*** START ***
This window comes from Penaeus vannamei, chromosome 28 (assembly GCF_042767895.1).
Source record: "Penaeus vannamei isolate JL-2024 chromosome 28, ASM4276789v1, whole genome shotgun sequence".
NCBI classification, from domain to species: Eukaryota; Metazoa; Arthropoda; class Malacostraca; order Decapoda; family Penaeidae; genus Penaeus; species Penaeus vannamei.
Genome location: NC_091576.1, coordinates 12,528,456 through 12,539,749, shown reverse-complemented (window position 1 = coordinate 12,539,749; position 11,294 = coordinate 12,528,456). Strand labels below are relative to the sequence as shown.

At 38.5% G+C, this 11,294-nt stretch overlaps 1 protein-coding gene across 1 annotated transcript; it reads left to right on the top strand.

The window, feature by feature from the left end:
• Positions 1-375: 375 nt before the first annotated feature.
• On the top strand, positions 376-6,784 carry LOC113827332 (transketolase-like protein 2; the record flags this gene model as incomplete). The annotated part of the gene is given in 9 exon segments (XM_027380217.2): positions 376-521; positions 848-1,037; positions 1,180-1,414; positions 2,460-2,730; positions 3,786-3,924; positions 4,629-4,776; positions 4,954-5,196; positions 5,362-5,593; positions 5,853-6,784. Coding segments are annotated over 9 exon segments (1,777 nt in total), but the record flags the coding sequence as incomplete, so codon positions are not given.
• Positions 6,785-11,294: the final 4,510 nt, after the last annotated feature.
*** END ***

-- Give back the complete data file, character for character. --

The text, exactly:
This window comes from Penaeus vannamei, chromosome 28 (assembly GCF_042767895.1).
Source record: "Penaeus vannamei isolate JL-2024 chromosome 28, ASM4276789v1, whole genome shotgun sequence".
NCBI classification, from domain to species: Eukaryota; Metazoa; Arthropoda; class Malacostraca; order Decapoda; family Penaeidae; genus Penaeus; species Penaeus vannamei.
Genome location: NC_091576.1, coordinates 12,528,456 through 12,539,749, shown reverse-complemented (window position 1 = coordinate 12,539,749; position 11,294 = coordinate 12,528,456). Strand labels below are relative to the sequence as shown.

At 38.5% G+C, this 11,294-nt stretch overlaps 1 protein-coding gene across 1 annotated transcript; it reads left to right on the top strand.

The window, feature by feature from the left end:
• Positions 1-375: 375 nt before the first annotated feature.
• On the top strand, positions 376-6,784 carry LOC113827332 (transketolase-like protein 2; the record flags this gene model as incomplete). The annotated part of the gene is given in 9 exon segments (XM_027380217.2): positions 376-521; positions 848-1,037; positions 1,180-1,414; positions 2,460-2,730; positions 3,786-3,924; positions 4,629-4,776; positions 4,954-5,196; positions 5,362-5,593; positions 5,853-6,784. Coding segments are annotated over 9 exon segments (1,777 nt in total), but the record flags the coding sequence as incomplete, so codon positions are not given.
• Positions 6,785-11,294: the final 4,510 nt, after the last annotated feature.